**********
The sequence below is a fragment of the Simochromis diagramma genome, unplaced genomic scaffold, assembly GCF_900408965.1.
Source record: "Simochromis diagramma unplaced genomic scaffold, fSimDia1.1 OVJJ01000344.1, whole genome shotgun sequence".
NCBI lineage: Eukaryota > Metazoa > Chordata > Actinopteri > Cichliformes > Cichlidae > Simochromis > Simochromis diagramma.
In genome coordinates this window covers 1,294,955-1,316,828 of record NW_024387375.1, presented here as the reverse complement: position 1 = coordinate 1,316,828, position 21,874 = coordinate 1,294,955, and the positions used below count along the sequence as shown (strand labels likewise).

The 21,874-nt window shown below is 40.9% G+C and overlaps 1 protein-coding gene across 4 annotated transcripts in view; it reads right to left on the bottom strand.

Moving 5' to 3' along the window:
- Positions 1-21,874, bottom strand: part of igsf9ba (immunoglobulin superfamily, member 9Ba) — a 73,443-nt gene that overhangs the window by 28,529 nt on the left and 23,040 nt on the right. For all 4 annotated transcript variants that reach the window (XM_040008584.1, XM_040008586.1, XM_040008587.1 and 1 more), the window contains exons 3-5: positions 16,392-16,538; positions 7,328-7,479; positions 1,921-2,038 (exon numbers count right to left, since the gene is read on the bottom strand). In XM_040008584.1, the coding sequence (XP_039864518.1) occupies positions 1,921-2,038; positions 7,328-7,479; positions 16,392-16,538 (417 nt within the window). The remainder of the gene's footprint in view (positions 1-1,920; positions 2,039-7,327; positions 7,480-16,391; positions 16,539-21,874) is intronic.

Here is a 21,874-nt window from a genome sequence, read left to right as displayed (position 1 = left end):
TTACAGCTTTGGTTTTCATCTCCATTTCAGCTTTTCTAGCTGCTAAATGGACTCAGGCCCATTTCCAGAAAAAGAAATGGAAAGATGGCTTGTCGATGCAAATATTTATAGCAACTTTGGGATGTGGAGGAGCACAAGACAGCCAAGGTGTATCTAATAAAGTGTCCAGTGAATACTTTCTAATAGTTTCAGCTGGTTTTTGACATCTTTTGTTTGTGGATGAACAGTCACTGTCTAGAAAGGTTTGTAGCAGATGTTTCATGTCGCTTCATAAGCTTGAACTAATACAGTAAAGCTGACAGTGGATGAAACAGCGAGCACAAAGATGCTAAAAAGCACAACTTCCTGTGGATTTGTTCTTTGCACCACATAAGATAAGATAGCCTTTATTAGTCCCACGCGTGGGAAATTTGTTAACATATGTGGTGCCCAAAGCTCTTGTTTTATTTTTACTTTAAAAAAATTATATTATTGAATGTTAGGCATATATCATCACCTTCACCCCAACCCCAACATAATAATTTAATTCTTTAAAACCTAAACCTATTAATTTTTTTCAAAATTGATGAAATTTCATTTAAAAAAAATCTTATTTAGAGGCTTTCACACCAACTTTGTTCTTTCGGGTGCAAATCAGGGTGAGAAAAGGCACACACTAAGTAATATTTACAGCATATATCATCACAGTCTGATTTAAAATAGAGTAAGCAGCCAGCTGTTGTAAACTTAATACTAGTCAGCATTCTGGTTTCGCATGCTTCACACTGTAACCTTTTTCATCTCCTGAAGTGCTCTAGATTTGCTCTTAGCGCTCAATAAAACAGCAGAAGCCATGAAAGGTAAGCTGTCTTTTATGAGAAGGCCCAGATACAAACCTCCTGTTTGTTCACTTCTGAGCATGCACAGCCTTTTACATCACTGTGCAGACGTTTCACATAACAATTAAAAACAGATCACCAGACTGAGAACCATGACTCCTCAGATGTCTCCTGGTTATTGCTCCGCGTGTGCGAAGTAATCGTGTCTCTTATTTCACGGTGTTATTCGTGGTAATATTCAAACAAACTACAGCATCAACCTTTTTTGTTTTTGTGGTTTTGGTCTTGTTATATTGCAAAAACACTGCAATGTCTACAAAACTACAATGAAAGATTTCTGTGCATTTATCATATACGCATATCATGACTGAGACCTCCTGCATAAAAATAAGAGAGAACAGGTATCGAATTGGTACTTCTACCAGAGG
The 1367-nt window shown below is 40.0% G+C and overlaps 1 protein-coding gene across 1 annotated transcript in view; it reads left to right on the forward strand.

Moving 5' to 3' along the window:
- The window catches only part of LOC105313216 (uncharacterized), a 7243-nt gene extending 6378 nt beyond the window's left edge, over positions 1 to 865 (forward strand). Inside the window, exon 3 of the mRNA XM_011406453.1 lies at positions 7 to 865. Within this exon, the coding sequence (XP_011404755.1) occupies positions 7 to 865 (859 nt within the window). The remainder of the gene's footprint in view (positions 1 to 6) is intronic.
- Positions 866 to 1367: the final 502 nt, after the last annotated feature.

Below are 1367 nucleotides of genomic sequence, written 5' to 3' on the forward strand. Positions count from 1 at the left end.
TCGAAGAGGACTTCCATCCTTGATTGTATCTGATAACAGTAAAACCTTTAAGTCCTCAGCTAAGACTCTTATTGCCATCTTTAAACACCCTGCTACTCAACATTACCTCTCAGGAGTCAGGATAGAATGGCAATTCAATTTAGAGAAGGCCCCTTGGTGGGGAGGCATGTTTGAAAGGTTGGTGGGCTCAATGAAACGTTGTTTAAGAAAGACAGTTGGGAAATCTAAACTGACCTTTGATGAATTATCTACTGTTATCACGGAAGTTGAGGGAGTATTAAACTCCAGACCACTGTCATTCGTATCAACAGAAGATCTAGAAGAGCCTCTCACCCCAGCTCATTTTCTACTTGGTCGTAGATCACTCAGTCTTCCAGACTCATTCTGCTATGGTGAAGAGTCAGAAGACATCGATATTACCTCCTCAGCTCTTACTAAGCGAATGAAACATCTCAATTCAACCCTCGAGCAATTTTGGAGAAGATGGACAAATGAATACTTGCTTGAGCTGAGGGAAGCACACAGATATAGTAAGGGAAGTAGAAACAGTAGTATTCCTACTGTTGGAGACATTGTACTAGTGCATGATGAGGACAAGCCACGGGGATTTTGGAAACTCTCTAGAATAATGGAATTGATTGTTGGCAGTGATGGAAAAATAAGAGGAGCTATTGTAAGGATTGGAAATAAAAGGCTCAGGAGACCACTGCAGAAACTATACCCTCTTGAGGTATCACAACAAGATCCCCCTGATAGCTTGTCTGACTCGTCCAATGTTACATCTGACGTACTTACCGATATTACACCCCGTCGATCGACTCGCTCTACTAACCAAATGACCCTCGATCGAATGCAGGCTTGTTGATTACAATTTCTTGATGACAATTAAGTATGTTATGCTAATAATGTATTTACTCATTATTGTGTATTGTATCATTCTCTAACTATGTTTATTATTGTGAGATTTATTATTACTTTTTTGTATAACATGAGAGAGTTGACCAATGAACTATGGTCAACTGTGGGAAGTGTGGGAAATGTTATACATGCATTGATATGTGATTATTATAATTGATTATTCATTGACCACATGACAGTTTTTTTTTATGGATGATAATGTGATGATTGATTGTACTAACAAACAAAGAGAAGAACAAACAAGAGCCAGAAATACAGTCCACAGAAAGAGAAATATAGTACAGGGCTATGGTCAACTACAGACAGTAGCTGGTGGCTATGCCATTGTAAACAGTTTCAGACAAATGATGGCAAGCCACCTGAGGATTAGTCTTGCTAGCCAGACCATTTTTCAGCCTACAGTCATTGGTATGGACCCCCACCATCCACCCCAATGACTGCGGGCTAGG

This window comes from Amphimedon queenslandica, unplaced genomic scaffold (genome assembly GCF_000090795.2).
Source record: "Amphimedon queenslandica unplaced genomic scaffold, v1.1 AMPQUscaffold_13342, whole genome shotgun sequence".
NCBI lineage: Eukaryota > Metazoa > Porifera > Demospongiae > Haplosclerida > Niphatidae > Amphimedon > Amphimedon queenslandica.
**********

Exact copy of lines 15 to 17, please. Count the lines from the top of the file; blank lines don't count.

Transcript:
TCGAAGAGGACTTCCATCCTTGATTGTATCTGATAACAGTAAAACCTTTAAGTCCTCAGCTAAGACTCTTATTGCCATCTTTAAACACCCTGCTACTCAACATTACCTCTCAGGAGTCAGGATAGAATGGCAATTCAATTTAGAGAAGGCCCCTTGGTGGGGAGGCATGTTTGAAAGGTTGGTGGGCTCAATGAAACGTTGTTTAAGAAAGACAGTTGGGAAATCTAAACTGACCTTTGATGAATTATCTACTGTTATCACGGAAGTTGAGGGAGTATTAAACTCCAGACCACTGTCATTCGTATCAACAGAAGATCTAGAAGAGCCTCTCACCCCAGCTCATTTTCTACTTGGTCGTAGATCACTCAGTCTTCCAGACTCATTCTGCTATGGTGAAGAGTCAGAAGACATCGATATTACCTCCTCAGCTCTTACTAAGCGAATGAAACATCTCAATTCAACCCTCGAGCAATTTTGGAGAAGATGGACAAATGAATACTTGCTTGAGCTGAGGGAAGCACACAGATATAGTAAGGGAAGTAGAAACAGTAGTATTCCTACTGTTGGAGACATTGTACTAGTGCATGATGAGGACAAGCCACGGGGATTTTGGAAACTCTCTAGAATAATGGAATTGATTGTTGGCAGTGATGGAAAAATAAGAGGAGCTATTGTAAGGATTGGAAATAAAAGGCTCAGGAGACCACTGCAGAAACTATACCCTCTTGAGGTATCACAACAAGATCCCCCTGATAGCTTGTCTGACTCGTCCAATGTTACATCTGACGTACTTACCGATATTACACCCCGTCGATCGACTCGCTCTACTAACCAAATGACCCTCGATCGAATGCAGGCTTGTTGATTACAATTTCTTGATGACAATTAAGTATGTTATGCTAATAATGTATTTACTCATTATTGTGTATTGTATCATTCTCTAACTATGTTTATTATTGTGAGATTTATTATTACTTTTTTGTATAACATGAGAGAGTTGACCAATGAACTATGGTCAACTGTGGGAAGTGTGGGAAATGTTATACATGCATTGATATGTGATTATTATAATTGATTATTCATTGACCACATGACAGTTTTTTTTTATGGATGATAATGTGATGATTGATTGTACTAACAAACAAAGAGAAGAACAAACAAGAGCCAGAAATACAGTCCACAGAAAGAGAAATATAGTACAGGGCTATGGTCAACTACAGACAGTAGCTGGTGGCTATGCCATTGTAAACAGTTTCAGACAAATGATGGCAAGCCACCTGAGGATTAGTCTTGCTAGCCAGACCATTTTTCAGCCTACAGTCATTGGTATGGACCCCCACCATCCACCCCAATGACTGCGGGCTAGG

This window comes from Amphimedon queenslandica, unplaced genomic scaffold (genome assembly GCF_000090795.2).
Source record: "Amphimedon queenslandica unplaced genomic scaffold, v1.1 AMPQUscaffold_13342, whole genome shotgun sequence".